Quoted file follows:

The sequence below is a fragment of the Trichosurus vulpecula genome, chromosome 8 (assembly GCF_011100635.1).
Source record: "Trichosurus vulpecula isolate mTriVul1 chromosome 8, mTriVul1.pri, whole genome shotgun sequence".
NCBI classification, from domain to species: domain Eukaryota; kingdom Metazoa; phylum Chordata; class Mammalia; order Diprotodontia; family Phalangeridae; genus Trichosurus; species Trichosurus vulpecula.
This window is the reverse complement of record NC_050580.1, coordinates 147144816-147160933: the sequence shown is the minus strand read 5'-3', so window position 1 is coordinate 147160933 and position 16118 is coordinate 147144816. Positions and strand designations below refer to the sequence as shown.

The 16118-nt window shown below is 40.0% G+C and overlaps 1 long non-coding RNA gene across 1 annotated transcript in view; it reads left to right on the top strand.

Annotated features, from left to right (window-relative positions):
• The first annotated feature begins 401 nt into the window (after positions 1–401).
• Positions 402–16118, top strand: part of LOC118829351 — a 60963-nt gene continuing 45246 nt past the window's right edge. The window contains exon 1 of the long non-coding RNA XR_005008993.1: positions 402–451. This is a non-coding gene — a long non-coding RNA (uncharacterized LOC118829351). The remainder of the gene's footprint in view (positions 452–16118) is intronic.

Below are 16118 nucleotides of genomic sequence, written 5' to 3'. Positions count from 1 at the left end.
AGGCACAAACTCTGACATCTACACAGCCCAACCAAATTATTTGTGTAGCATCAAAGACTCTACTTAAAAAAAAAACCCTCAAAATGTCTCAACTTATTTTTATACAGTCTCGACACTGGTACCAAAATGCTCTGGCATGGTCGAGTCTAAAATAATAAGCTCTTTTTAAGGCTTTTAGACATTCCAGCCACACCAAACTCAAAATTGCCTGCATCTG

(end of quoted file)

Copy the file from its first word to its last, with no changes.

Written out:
The sequence below is a fragment of the Trichosurus vulpecula genome, chromosome 8 (assembly GCF_011100635.1).
Source record: "Trichosurus vulpecula isolate mTriVul1 chromosome 8, mTriVul1.pri, whole genome shotgun sequence".
NCBI classification, from domain to species: domain Eukaryota; kingdom Metazoa; phylum Chordata; class Mammalia; order Diprotodontia; family Phalangeridae; genus Trichosurus; species Trichosurus vulpecula.
This window is the reverse complement of record NC_050580.1, coordinates 147144816-147160933: the sequence shown is the minus strand read 5'-3', so window position 1 is coordinate 147160933 and position 16118 is coordinate 147144816. Positions and strand designations below refer to the sequence as shown.

The 16118-nt window shown below is 40.0% G+C and overlaps 1 long non-coding RNA gene across 1 annotated transcript in view; it reads left to right on the top strand.

Annotated features, from left to right (window-relative positions):
• The first annotated feature begins 401 nt into the window (after positions 1–401).
• Positions 402–16118, top strand: part of LOC118829351 — a 60963-nt gene continuing 45246 nt past the window's right edge. The window contains exon 1 of the long non-coding RNA XR_005008993.1: positions 402–451. This is a non-coding gene — a long non-coding RNA (uncharacterized LOC118829351). The remainder of the gene's footprint in view (positions 452–16118) is intronic.

Below are 16118 nucleotides of genomic sequence, written 5' to 3'. Positions count from 1 at the left end.
AGGCACAAACTCTGACATCTACACAGCCCAACCAAATTATTTGTGTAGCATCAAAGACTCTACTTAAAAAAAAAACCCTCAAAATGTCTCAACTTATTTTTATACAGTCTCGACACTGGTACCAAAATGCTCTGGCATGGTCGAGTCTAAAATAATAAGCTCTTTTTAAGGCTTTTAGACATTCCAGCCACACCAAACTCAAAATTGCCTGCATCTG